IS it possible to have civil discourse online today regarding a controversial topic? I have to say, there are times that I feel it is not, or at least it’s extremely challenging. This is particularly true of online discussions via social media, which make up more and more of the political conversations going on these days. In fact, this is an understatement; the truth is that I often feel like the world has gone totally insane.
Why is this the case? There are various ideas floating around in the ether about why it’s gotten tough to talk to each other politely, mostly having to do with the lack of face-to-face interaction and the empathy that entails while interacting online, plus the echo-chamber effect of surrounding ourselves with only those who see the world as we do. I would even add certain cultural developments, particularly the idea that we are actually obligated to be outraged by certain ideas. This seems related to the idea of taboo, that some topics or opinions are simply forbidden, a pattern that has existed in virtually all human societies, although what is taboo in those various societies may be very different.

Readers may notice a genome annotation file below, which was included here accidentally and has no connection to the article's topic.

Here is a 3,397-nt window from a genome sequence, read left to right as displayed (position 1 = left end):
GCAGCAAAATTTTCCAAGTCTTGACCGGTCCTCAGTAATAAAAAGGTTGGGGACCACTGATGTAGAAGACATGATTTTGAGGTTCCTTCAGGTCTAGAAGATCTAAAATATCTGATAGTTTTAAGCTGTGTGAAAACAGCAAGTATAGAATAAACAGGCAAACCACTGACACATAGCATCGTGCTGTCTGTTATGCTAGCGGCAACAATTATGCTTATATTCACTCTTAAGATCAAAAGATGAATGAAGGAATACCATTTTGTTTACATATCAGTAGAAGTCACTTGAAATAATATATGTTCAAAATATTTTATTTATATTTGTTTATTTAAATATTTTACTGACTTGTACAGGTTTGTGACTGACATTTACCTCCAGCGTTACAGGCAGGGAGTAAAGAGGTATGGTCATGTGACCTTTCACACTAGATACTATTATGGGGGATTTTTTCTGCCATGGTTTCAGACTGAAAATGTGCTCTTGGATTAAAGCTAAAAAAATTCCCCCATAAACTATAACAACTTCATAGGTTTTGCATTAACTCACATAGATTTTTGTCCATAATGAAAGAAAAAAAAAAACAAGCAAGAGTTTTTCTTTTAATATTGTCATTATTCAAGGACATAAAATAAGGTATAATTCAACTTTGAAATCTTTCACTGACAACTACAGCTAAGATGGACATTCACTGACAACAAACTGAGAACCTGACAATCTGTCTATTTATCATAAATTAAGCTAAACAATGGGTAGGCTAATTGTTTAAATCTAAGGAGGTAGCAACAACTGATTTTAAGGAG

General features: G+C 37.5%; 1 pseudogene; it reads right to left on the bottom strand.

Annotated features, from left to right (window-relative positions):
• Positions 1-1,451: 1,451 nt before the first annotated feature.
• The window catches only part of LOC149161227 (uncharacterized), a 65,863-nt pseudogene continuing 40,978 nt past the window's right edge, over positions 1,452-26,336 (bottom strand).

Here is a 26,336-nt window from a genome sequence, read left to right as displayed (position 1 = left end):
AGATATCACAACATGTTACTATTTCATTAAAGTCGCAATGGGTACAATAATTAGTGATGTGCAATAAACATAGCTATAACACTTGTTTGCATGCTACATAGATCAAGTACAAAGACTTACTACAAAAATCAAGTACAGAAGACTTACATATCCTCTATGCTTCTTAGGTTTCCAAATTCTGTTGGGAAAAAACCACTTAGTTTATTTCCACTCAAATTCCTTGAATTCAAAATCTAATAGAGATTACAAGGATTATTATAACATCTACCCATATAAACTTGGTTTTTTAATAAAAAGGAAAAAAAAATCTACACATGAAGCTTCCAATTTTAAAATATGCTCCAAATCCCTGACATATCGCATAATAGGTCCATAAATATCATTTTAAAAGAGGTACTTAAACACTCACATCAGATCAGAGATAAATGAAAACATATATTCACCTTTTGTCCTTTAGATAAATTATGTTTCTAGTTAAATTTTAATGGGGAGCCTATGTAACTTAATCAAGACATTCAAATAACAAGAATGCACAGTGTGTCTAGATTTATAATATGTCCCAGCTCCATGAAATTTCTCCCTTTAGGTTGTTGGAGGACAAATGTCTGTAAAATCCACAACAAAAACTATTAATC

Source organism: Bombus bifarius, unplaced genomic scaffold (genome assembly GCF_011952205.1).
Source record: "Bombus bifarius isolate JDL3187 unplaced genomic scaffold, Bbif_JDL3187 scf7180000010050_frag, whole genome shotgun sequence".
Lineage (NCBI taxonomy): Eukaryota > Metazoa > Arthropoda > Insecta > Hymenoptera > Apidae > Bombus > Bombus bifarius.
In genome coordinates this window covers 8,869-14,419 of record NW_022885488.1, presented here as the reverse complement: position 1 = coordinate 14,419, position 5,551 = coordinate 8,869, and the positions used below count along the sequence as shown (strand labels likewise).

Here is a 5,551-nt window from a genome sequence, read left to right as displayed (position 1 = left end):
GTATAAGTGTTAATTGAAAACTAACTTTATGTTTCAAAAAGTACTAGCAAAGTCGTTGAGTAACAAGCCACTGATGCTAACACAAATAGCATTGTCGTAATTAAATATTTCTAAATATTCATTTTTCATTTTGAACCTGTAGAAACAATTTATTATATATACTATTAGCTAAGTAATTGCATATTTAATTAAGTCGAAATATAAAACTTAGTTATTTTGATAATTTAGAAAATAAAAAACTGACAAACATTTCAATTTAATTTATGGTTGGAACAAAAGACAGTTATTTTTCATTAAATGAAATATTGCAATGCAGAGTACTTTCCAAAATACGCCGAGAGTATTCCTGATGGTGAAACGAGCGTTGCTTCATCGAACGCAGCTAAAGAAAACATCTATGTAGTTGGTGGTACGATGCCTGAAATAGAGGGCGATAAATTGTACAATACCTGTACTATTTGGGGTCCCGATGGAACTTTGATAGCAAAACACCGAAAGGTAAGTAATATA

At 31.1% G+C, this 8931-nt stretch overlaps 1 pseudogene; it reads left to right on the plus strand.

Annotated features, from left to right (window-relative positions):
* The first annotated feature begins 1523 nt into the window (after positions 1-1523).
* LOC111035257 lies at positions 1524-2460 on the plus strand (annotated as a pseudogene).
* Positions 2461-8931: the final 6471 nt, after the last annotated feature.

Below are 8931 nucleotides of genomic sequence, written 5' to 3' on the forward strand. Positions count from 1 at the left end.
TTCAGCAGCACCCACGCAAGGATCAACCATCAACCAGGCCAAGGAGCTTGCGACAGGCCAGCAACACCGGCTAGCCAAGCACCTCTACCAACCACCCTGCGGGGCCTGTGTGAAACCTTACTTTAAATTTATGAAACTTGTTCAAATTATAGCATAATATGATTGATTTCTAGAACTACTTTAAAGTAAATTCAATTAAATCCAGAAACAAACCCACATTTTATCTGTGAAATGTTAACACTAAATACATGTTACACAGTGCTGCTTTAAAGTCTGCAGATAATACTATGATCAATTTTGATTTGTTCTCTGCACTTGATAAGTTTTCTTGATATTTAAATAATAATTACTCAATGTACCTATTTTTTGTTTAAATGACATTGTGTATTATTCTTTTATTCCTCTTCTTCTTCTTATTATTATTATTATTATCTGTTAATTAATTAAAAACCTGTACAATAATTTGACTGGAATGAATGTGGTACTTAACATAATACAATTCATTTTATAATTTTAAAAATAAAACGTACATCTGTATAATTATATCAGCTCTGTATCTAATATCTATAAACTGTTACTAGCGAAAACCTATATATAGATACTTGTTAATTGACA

However, the current climate might be explained, what can each of us do to increase the civility of our own interactions? These are a few of my thoughts on what each of us can do to make our discussions more civil and ultimately more rewarding.
Recognize Civil Discourse as a Skill
It’s important to recognize that overcoming this inner “trigger mechanism” is essentially a skill, one that has to be practiced and honed; in Freemasonry, this references the work of subduing one’s passions and is a key step in progressing in the Craft. Self-control, restraint from excess, and moderation in all things are some of skills which should distinguish a Freemason.